Montgomery chooses firm for NPDC site remediation

Environmental investigation work could begin Monday

By: Jake Uitti
   MONTGOMERY — Environmental investigation work could begin Monday at the former North Princeton Developmental Center following the selection of a remediation firm Thursday night by the Township Committee.
   Working under a tight timeframe, the committee voted unanimously to authorize the township staff to negotiate a contract with Weston Solutions Inc. of Westchester, Pa., provided the company could begin work at the NPDC site Monday. The firm has an office in Edison.
   In addition to Weston Solutions, the committee also conducted interviews with TRC Companies Inc., with offices in Irvine, Calif., Houston and Lowell, Mass., before making its Thursday decision.
   Early this month, the New Jersey State House Commission approved the sale of the 298-acre property to the township for $5.95 million.
   Township officials met for about two hours with representatives of the two firms on Thursday afternoon.
   "It’s a big contract," Mayor Louise Wilson said of the agreement.
   A lot of questions were asked "regarding how much the cleanup will cost," Mayor Wilson said. "We’ve had good guesses in the past, but now it’s coming down to the wire," she added, citing a 60-day period agreed to with the state in late December to conduct environmental investigations.
   "We will know shortly, after we select a firm to do the work, what the final cost will be," the mayor said, prior to the decision.
   The terms of Montgomery’s purchase agreement of NPDC from the state, Mayor Wilson continued, presuppose that the township will enter into a fixed-price contract for the cleanup, as well as obtaining environmental insurance for the property.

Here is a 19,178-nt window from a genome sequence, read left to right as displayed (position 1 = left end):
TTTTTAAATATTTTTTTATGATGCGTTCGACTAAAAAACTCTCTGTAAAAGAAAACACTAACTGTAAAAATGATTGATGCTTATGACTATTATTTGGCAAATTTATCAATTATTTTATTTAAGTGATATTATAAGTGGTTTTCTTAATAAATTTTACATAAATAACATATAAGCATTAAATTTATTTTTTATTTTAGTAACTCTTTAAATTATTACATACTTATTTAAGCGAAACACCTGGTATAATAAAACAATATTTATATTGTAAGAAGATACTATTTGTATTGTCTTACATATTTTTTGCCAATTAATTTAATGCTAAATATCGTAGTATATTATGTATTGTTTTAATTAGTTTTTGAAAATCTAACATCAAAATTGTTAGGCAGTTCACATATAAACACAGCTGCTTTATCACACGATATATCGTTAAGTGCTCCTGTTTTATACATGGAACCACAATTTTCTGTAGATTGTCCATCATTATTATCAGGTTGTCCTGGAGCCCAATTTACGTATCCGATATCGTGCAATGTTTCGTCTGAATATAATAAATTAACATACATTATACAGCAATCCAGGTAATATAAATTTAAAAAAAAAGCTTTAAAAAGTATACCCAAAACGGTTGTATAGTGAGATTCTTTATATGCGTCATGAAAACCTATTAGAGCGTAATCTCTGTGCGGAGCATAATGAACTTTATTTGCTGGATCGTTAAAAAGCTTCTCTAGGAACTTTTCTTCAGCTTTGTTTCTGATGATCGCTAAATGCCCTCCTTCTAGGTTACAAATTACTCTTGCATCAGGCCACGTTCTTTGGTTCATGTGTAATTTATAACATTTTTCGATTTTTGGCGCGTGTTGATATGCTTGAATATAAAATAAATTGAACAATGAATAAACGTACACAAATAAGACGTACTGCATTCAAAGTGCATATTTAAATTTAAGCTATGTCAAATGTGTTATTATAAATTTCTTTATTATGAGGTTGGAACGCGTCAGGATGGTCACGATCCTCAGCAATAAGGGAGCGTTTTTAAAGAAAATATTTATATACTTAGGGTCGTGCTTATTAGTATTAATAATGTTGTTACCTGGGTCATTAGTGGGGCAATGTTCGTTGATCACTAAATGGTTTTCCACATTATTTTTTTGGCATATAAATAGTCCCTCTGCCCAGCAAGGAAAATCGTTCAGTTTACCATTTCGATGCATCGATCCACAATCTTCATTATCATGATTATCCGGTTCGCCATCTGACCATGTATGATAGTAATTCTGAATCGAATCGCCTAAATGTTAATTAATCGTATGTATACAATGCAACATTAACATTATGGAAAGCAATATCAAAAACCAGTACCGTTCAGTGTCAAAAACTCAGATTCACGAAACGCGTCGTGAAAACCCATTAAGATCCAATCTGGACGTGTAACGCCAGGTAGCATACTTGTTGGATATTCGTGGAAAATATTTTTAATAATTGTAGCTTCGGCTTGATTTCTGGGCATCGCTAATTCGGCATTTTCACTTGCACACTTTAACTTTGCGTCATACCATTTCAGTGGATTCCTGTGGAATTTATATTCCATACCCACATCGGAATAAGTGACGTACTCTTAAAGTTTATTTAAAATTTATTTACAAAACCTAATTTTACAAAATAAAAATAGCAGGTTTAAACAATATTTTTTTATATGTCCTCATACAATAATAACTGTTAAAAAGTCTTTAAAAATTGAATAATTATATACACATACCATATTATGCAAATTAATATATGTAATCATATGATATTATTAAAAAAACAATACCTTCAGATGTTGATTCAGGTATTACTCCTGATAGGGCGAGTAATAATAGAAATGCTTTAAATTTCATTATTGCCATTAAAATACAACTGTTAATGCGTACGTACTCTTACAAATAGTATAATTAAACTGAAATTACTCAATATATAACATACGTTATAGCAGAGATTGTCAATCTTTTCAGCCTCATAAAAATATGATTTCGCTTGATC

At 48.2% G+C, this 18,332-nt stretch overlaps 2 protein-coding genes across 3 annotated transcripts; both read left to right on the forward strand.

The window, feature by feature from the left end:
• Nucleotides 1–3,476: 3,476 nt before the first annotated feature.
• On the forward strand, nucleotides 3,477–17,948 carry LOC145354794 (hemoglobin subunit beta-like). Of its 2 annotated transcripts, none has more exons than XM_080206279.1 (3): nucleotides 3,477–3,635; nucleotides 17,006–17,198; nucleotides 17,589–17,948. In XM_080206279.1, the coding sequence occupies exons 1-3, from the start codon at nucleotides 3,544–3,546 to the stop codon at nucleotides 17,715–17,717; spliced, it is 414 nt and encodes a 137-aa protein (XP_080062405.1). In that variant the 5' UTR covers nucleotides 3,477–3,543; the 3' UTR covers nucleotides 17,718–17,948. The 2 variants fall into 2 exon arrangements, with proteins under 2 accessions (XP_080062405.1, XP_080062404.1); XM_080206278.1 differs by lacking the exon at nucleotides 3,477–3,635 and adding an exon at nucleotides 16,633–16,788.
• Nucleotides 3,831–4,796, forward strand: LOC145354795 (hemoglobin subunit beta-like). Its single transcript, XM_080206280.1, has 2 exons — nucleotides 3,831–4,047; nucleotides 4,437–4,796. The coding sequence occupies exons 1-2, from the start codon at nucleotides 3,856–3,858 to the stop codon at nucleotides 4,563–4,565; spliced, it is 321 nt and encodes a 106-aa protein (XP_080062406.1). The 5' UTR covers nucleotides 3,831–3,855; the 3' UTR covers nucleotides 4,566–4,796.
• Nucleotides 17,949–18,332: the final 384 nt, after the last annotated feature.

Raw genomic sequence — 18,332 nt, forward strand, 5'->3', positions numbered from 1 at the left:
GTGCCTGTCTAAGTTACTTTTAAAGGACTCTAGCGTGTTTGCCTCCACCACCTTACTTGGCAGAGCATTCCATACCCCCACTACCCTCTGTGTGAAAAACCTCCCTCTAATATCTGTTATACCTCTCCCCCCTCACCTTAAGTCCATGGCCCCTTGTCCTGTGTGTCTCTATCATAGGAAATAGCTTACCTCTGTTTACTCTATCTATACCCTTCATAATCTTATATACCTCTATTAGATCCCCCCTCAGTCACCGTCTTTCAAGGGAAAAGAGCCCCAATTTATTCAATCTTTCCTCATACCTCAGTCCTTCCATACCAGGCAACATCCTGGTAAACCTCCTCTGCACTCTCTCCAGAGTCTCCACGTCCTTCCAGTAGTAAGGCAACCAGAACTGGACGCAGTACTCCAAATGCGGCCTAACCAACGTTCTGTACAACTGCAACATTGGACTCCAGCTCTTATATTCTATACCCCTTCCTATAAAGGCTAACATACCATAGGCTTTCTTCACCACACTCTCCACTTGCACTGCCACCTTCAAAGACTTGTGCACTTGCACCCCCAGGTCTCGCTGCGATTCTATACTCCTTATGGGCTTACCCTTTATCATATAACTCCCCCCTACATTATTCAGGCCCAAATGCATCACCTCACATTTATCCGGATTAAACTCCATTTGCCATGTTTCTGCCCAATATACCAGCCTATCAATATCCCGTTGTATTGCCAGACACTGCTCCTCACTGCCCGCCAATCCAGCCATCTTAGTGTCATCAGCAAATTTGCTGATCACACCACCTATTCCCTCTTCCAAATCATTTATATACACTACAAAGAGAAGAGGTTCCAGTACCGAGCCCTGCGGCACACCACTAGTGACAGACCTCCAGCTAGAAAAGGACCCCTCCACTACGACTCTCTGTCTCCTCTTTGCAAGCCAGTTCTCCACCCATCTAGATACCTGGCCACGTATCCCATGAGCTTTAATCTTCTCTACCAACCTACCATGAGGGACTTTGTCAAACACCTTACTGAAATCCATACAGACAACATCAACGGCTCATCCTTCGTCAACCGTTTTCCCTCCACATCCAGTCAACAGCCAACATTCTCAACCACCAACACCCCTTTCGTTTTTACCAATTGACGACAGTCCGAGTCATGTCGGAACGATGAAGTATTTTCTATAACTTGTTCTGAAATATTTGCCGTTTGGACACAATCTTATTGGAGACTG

The contract most likely will be separate from the contract for the demolition of the dilapidated buildings on the site, she added.
   "The insurance we get and the premiums we pay will be very much influenced by the final due diligence the cleanup company does," she continued.
   The second of the special meetings of the Township Committee devoted to discussion of the redevelopment of NPDC is scheduled for 8 a.m. today. Mayor Wilson said "there may be some discussion of the outcome of Thursday’s meeting" at today’s special session, "but I expect we will be dealing with other issues, as well," she noted. "For example, will the cleanup contract be with the township or with a third party? How will the finances be structured? And what will be the process for selecting a redevelopment team?"
   Since the township intends to recover what it spends on the cleanup of the site once it sells some of the land for development, the township has two options regarding the cleanup. The first is that the developer will pay the township back for what the township spends on the cleanup; the second is that the developer will pay for the cleanup directly.
   "My preference," Mayor Wilson said, "is the former." That way, she said, the township will retain control of the cleanup.
   "We should continue on the course we set a couple of years ago that presumes that the cleanup contract will be between the cleanup company and the township so that the cleanup company will be answering to the township, and the township is dictating the timeframe," she said.
   If the option of contracting directly with the township is accepted by the committee, it will have to designate someone to oversee the cleanup, as well as the interaction between the township and the cleanup company, the mayor noted. "It is a big job," she said.
   It is reasonable to assume that any of the costs the township incurs for the cleanup of the site will be recouped, Mayor Wilson added.
   The mayor said the project has generated "lots of interest" from developers.